my rooster crows at the rooster next door, at my dad, geese, rocks and whatever but no one has ever challenged him so hes pretty chill. my chickens always get in the way in the morning because they are excited for food and are either trying to trip me and spill it everywhere or dont realize that i need to walk to their trays to give it to them.
    a good way to make friends is to pick them up and hold them until they are calm and pet them especially on a colder day because they like being warm. offer him food from your hands. talk to him like; hey puppy love or whatcha doin puppy love? they like to hear their names and they like it when you cluck at them:^]
    if he jumps at you pick him up, hold his wings down, make it so his feet dont move and wait until he calms down
  3. Personally....I don't deal with Bad Roosters. Once, maybe twice, I overlook aggressive behavior. After that....its off to the auction or "freebie" on craigslist for them.

    We have children in/out of our yard constantly and I am not willing to risk the chance of a rooster harming a child (or an adult for that matter). I too have a rooster that I truly adore...Pepper, my Delaware rooster. He is like a two legged dog....but, I would have to treat him the same way should he ever get aggressive.

    I have NEVER been able to get them to change their ways once they start.

    Good luck
  4. sourland

    sourland Broody Magician Premium Member

    May 3, 2009
    New Jersey
    Watch him carefully. Human aggression usually escalates. It would only take one attack on your niece to possibly result in serious injury. Don't trust him alone with her.
  5. flowerchicks

    flowerchicks Songster

    Aug 18, 2009
    n. california
    Quote:Well, I only have experience with one, rather evil silkie roo, and here are my thoughts a-e:
    a) I don't know about the colors enticing him, but the sequins doing so would make sense. My roo is obsessed with feet. When he attacks, he only goes for the feet and ankles, and if you stop in front of him, he is staring straight at your toes. It doesn't matter which shoes (or slippers), he will attack them, and he will try to get ahold of your pant leg in the process, he never looks up.
    b) mocking justified
    c) as mean as my roo is, he is easy to pick up (especially after being exhausted from a long round of attacking). I have carried him, held him (on his back for up to 10 min), kissed him in front of the girls (he actually starts to close his eyes and relax), when I put him down he is a bit calmer for a while, but the effect wears off, quickly. Plus, I am the only one who will do it. My DH just ignores him when he is attacking (he is only a silkie who THINKS he's a Jersey Giant), and my dad either ignores him or kicks him. Who knows, it might work if it happend EVERY TIME he attacked.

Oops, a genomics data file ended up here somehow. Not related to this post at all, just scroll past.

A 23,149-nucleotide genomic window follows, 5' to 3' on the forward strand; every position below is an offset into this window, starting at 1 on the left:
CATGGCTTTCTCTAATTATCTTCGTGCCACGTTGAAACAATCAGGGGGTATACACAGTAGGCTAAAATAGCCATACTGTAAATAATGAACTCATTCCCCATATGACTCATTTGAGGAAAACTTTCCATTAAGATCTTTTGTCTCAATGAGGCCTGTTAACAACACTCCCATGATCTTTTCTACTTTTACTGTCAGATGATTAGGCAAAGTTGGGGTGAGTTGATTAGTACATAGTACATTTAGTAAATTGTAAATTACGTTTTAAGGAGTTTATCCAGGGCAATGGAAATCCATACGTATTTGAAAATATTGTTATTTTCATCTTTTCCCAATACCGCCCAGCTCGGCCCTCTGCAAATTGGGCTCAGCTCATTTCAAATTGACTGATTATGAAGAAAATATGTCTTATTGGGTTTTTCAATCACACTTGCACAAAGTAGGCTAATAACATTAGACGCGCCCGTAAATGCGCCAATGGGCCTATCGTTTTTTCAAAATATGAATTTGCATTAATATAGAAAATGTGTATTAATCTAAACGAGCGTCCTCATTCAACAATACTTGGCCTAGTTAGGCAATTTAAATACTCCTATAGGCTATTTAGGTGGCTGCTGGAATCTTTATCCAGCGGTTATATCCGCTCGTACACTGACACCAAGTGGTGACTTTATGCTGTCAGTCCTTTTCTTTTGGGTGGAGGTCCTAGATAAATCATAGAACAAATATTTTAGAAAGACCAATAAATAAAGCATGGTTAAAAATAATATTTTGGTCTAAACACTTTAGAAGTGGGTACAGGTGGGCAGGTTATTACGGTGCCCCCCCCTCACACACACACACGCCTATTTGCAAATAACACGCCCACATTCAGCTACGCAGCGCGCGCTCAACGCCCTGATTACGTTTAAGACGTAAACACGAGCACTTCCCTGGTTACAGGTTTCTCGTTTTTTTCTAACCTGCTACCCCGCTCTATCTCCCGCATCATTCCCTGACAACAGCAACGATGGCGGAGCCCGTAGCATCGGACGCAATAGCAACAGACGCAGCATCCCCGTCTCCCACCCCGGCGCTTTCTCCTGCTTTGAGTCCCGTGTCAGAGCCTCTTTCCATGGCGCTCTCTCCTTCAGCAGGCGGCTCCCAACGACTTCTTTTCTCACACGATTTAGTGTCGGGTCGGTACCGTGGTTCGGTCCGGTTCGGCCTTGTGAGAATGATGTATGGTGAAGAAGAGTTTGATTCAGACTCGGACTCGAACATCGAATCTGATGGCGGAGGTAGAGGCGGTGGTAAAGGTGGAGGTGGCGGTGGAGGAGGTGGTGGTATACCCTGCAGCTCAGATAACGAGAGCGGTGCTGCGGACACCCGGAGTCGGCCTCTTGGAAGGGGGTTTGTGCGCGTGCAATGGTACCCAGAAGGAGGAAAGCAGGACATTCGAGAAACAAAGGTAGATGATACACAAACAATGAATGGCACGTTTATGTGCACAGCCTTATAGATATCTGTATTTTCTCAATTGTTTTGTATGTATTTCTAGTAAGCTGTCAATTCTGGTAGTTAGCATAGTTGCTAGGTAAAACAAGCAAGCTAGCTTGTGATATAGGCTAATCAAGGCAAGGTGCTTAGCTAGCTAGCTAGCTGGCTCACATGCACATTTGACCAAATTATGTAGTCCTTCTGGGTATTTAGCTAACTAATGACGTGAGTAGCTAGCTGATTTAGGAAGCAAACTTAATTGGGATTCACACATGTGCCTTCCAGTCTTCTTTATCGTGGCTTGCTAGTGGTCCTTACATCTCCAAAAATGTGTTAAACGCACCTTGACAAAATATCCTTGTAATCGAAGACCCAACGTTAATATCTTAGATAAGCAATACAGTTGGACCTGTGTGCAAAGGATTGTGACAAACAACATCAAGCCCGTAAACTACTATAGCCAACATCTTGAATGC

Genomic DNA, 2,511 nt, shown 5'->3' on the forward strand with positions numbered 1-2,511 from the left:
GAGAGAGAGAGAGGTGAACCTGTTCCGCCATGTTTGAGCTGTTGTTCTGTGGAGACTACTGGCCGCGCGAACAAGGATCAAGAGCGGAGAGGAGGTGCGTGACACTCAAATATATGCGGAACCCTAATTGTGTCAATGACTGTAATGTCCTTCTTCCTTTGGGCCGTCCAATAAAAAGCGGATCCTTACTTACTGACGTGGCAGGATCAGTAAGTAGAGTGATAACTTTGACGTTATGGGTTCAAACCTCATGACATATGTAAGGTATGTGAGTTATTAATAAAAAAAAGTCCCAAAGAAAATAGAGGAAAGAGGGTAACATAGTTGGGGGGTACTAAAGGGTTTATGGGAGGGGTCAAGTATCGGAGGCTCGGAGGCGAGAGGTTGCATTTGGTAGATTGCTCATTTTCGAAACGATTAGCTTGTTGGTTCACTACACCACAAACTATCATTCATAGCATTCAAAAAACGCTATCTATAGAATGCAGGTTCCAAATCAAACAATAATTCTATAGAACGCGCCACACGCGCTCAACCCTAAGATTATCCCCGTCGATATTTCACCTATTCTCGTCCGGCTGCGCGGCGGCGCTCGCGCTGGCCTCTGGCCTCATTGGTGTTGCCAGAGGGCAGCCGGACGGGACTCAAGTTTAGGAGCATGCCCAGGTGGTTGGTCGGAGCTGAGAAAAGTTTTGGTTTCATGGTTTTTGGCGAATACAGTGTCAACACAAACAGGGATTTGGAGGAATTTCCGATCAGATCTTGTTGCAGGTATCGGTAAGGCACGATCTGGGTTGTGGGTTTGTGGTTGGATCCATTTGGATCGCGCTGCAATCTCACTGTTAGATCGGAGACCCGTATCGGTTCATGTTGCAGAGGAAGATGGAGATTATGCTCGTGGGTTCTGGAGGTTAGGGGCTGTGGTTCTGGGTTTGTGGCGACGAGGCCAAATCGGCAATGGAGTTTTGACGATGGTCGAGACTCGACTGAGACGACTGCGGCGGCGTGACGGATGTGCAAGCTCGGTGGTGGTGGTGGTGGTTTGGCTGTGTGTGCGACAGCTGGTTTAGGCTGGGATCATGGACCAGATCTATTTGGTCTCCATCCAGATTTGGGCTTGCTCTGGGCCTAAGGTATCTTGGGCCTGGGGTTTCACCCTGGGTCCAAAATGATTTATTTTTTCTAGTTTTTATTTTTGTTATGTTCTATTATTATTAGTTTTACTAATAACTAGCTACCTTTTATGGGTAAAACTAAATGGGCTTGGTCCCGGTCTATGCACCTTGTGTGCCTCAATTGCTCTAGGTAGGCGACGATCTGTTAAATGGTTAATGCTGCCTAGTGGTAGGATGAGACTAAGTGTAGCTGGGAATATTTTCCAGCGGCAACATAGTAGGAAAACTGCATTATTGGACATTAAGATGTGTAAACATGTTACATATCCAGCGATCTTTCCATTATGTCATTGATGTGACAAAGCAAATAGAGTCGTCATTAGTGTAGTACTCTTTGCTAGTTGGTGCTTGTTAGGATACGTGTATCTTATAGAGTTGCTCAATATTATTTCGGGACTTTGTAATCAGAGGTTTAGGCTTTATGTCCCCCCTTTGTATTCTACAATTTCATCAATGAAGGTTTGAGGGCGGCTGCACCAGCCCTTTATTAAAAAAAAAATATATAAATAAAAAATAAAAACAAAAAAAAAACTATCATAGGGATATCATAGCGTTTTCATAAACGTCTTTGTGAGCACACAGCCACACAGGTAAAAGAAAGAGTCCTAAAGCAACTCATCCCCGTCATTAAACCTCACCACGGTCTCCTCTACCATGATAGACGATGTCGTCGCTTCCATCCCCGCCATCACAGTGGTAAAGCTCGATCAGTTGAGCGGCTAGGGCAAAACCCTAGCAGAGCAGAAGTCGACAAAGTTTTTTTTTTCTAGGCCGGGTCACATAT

d) my guess is he just bonded with your mom when he was young and accepts her as the flock leader, but not a threat to him or the hens.
    e) absolutely no idea [​IMG]

    And, I agree with Sourland, if it were my niece, i wouldn't let her get close, much less pick him up. All he needs to do is decide at that moment that he doesn't want to be held and she will be scarred badly. I have 2 (hopefully healing) scars on my arm from my australorp pullet who didnt want to be held. A chicken scratch makes a cat scratch look like it was done by a plastic surgeon in a sterile surgical suite, not pretty at all.
    goooood luck [​IMG]
  6. Bunnylady

    Bunnylady POOF Goes the Pooka

    Nov 27, 2009
    Wilmington, NC
    It does seem a bit odd that this roo would take a particular spite to you, and nobody else. I've had roos that wouldn't have dared to take a shot at me, yet seemed to consider my kids easy targets (of course, the kids were more likely to aggravate the hens, which would put them on any roo's blacklist!) I remember one EE roo that I had seen shadowing my (then) 4-year-old son around the barn. As long as I was around, all the roo did was watch him. One day, I let my guard down, and they both were on the other side of the building from me at the same time. Within half a minute, the little guy came running to me, crying; he had several long scratches all down his chest beneath his shirt. That rooster's free-ranging days were over!

    When I was pregnant with my daughter, I had a red corduroy jumper that I often wore. It was like waving a red flag in front of a bull for one of my bantam Cochin roosters. I don't know who made him the fashion police, but every time I wore that jumper he'd go for me. After I'd nearly kicked him over the fence a few times he learned not to come at me from the front; he'd slink around, trying to get behind me for a flank attack. Out of the corner of my eye, I'd see him furtively working his circling maneuver. I'd turn, face him, and say sternly, "just what do you think you're doing?" He'd be like "Who, me? Nothing! I'm not doing anything," and quickly go find himself something else to do.

    Our current flock are all well behaved, with the exception of one bantam Cochin that my DD named Goldy (sometimes morphed into Goldeen, after a rather cranky Pokemon). Goldy's tail (when he has one) is all wrong, so I think his daddy may actually have been an Old English banty that we had at the time. The kids played with Goldy a lot as a chick, and were quite upset when he decided to start attacking them in the barnyard. They've turned the tables on him now; anything from him that's less than headlong flight and he gets picked up and carried around. They actually feel sorry for him, because he's the lowest bird in the barnyard; I guess he's just looking for something that he can dominate! They see him as something of a challenge, so I guess it's a good thing he's too small to do much damage. It's a bit too soon to say whether this approach has any lasting effect on his behavior, but it has made a big difference in DD's self-confidence.

    I've never handled anything as big as a JG, but my experience with lesser roo's makes me nervous for your niece's sake as well. Best of luck to all of you!